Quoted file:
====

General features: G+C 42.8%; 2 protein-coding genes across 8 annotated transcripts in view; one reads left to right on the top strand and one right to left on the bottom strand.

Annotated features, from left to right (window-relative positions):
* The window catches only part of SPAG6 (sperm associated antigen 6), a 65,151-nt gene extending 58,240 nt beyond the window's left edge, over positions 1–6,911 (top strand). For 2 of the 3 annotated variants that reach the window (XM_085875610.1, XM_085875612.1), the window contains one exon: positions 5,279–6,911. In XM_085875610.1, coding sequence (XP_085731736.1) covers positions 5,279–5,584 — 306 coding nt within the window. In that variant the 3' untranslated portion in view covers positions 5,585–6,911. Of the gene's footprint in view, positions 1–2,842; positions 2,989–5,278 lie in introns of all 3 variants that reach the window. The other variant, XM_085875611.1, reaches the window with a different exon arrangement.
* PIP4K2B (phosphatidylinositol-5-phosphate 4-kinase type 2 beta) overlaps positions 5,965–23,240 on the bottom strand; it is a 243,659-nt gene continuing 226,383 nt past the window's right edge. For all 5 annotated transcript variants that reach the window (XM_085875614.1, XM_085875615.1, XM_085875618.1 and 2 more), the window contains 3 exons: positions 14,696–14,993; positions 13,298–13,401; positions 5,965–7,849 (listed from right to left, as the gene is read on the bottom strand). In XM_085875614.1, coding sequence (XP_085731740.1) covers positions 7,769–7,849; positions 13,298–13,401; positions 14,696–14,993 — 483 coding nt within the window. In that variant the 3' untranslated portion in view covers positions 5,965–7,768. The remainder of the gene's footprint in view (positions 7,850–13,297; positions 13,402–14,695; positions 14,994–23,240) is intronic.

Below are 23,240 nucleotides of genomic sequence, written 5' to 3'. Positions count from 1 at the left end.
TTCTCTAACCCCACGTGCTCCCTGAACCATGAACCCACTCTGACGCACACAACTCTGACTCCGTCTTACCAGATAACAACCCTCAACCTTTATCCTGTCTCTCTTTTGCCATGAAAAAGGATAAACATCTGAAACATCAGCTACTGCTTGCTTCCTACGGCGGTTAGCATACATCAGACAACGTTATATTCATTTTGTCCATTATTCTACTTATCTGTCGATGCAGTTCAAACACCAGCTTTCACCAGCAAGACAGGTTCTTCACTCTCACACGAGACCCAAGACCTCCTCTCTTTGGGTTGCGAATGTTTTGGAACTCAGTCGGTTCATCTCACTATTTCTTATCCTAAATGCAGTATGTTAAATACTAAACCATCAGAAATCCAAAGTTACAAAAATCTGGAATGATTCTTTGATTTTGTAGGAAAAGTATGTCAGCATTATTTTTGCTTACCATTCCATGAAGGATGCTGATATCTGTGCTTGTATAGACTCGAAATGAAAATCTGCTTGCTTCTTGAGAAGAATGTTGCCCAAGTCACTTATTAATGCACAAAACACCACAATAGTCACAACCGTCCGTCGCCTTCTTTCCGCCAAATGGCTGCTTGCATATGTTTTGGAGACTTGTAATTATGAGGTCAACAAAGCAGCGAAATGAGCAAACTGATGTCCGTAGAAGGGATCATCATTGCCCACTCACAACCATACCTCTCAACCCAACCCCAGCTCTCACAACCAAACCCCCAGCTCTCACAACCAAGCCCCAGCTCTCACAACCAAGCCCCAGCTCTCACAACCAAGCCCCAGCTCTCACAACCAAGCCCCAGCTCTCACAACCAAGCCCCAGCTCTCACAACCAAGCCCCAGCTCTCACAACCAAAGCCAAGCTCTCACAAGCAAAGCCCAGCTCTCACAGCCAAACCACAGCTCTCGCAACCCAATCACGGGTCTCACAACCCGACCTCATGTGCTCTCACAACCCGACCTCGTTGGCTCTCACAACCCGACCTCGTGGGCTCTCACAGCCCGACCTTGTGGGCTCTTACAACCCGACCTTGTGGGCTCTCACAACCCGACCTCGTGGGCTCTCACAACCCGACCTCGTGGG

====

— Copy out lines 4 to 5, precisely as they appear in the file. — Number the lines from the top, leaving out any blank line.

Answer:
* PIP4K2B (phosphatidylinositol-5-phosphate 4-kinase type 2 beta) overlaps positions 5,965–23,240 on the bottom strand; it is a 243,659-nt gene continuing 226,383 nt past the window's right edge. For all 5 annotated transcript variants that reach the window (XM_085875614.1, XM_085875615.1, XM_085875618.1 and 2 more), the window contains 3 exons: positions 14,696–14,993; positions 13,298–13,401; positions 5,965–7,849 (listed from right to left, as the gene is read on the bottom strand). In XM_085875614.1, coding sequence (XP_085731740.1) covers positions 7,769–7,849; positions 13,298–13,401; positions 14,696–14,993 — 483 coding nt within the window. In that variant the 3' untranslated portion in view covers positions 5,965–7,768. The remainder of the gene's footprint in view (positions 7,850–13,297; positions 13,402–14,695; positions 14,994–23,240) is intronic.

Below are 23,240 nucleotides of genomic sequence, written 5' to 3'. Positions count from 1 at the left end.